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We could build our communities, suburbs, and cities to be safer, more convenient for people to get around without having to drive. Declines in transit ridership often lead to service cuts that, by making routes less frequent and convenient for everyone, lead to further declines in ridership. But with the introduction of Uber Copter, we may be entering a new, more wildly unequal frontier, where 1 percenters literally soar above the masses in major cities, with serious environmental and health costs to ordinary city dwellers.

Uber maintains that the journey from downtown Manhattan to JFK by helicopter takes about 30 minutes, compared with 82 minutes by transit. In many ways, the new venture for Uber is fitting. New York City streets are overwhelmed with more and more cars, many of them operated by Uber and Lyft—and people are seeking escape. Now the company can capitalize on the problem it helped create.

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The potential environmental harms, of course, are evident now. Helicopters are gas guzzlers. But as pressing as they are, the climate impacts of a massive new fleet of private planes and helicopters might not even be the biggest social concern related to Uber Copter. The service will fly over some of the most densely populated neighborhoods in the United States.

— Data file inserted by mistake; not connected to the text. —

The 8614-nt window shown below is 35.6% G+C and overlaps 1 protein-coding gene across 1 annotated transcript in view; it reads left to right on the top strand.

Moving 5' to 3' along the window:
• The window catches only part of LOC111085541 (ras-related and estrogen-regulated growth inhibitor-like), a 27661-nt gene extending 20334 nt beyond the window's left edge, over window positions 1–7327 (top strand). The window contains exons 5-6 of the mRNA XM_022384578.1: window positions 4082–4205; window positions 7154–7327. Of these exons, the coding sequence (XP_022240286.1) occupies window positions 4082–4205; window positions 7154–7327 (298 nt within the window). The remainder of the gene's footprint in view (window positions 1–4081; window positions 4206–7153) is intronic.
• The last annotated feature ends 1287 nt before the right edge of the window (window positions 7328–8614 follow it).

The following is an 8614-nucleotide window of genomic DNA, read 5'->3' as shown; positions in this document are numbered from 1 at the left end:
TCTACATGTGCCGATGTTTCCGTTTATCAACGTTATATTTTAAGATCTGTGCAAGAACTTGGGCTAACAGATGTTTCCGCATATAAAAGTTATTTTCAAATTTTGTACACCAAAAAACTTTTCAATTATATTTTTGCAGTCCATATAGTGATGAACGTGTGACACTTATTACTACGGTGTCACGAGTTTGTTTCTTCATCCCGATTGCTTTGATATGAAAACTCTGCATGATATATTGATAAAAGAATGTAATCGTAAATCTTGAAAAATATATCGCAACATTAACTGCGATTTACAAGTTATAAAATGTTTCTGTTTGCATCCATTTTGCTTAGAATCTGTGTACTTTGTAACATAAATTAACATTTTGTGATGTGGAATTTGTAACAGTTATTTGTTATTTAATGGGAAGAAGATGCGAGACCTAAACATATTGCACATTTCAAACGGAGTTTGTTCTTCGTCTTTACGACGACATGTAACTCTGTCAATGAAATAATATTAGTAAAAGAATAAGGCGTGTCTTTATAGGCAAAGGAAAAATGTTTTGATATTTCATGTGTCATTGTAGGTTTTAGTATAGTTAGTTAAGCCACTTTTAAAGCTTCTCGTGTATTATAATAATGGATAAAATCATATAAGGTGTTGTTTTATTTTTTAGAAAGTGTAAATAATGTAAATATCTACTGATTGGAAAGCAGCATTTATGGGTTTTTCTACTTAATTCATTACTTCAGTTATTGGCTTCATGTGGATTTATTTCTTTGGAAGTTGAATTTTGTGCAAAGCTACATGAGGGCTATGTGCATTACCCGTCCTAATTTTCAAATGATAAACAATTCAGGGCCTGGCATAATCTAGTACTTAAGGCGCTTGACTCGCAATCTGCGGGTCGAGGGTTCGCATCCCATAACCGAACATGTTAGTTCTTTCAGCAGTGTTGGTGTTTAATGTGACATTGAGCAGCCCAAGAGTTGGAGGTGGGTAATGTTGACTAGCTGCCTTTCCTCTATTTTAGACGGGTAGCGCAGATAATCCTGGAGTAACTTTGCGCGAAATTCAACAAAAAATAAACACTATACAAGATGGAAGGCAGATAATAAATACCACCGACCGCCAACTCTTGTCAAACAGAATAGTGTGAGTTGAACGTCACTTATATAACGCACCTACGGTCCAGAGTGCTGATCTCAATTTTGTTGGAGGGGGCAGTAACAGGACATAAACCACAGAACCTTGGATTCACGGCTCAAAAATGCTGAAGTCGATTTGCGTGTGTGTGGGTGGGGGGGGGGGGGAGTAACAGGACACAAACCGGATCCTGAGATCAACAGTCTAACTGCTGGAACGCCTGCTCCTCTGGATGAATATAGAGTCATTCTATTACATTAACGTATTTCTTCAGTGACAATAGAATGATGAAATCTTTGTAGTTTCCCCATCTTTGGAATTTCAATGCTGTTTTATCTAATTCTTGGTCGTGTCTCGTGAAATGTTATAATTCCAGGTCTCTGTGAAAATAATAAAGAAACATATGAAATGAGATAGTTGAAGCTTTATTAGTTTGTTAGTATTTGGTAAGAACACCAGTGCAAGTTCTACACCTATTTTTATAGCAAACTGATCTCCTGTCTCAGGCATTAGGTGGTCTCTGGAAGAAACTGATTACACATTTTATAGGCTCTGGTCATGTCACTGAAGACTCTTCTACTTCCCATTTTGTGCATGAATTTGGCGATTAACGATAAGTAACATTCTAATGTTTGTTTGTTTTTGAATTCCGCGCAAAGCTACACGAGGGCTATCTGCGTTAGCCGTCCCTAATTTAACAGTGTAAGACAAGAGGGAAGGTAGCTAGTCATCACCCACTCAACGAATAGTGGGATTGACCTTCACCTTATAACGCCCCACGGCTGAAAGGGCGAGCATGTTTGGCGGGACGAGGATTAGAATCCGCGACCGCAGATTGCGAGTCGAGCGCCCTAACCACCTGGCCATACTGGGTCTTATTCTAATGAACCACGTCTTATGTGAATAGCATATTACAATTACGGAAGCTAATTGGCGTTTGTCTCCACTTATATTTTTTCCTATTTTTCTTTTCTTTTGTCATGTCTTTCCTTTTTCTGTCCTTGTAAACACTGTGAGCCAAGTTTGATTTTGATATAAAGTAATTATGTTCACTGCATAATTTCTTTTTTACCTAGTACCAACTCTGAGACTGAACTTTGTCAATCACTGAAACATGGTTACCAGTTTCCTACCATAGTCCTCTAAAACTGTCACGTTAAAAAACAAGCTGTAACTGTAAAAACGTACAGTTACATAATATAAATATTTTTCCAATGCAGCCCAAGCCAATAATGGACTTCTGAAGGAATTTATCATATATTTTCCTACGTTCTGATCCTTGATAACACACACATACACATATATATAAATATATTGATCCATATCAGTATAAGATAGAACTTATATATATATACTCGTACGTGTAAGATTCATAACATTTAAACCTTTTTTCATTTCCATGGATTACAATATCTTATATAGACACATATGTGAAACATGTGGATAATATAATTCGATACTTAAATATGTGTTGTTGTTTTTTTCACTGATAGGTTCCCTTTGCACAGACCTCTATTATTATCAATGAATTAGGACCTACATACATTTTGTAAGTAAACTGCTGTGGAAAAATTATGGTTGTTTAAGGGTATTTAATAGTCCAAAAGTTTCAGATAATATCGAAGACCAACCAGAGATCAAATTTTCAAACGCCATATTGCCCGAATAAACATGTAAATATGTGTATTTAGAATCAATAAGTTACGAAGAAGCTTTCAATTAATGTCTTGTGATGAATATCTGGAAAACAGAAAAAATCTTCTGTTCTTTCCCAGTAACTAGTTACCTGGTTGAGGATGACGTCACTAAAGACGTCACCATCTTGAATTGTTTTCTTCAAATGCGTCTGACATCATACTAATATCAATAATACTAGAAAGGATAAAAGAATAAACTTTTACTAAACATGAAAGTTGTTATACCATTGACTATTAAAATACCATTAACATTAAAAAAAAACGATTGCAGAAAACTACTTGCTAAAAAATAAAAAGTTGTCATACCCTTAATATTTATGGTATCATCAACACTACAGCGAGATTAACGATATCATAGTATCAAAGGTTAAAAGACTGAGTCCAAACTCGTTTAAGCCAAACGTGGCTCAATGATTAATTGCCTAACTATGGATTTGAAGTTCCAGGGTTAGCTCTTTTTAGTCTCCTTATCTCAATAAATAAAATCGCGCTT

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Long-term exposure to very loud noise is not just annoying. In , the World Health Organization studied the impacts of noise pollution over time. Researchers found that city noise levels—such as traffic noise which is generally in the to decibel range —heightens all sorts of common health problems, from stress and insomnia to cardiovascular disease.

Adding helicopters to the mix will only aggravate the damage. Everyone acknowledges that getting to the New York City airports from Manhattan is a pain.


Transit access has never been easy. But this is primarily a political, not technological, problem. Even the advertised time savings appear to be something of an illusion anyway. New York only has three commercial heliports. A Reuters journalist attempted the journey and reported that it took 70 minutes once you factor in the ride to the heliport—just 12 minutes faster than Uber says it takes by transit, and about the same as a taxi.

When the New York Post sent two reporters to JFK from Midtown, one of them by Uber car and Uber Copter and the other by subway, the latter arrived three minutes earlier and spent a tiny fraction of what the former did. Taking a helicopter to the airport, like driving in the streets, is easy and fast when not many other people are doing it; but if it catches on, everybody suffers.

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Recently, New York City demonstrated how a more scalable solution might look. The city painted two lanes on 14th Street red, limiting them for use only by city buses. Clearing cars out of the way of buses full of people improved speeds so much that some bus drivers had to stop and wait to stay on schedule.

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  5. It promises to make no small group rich, but confers small benefits widely. Traffic congestion in crowded cities is a tragedy of the commons. Ultimately, the kind of freedom of movement that a service like Uber Copter promises can really only be offered at large scale by collective planning and government action.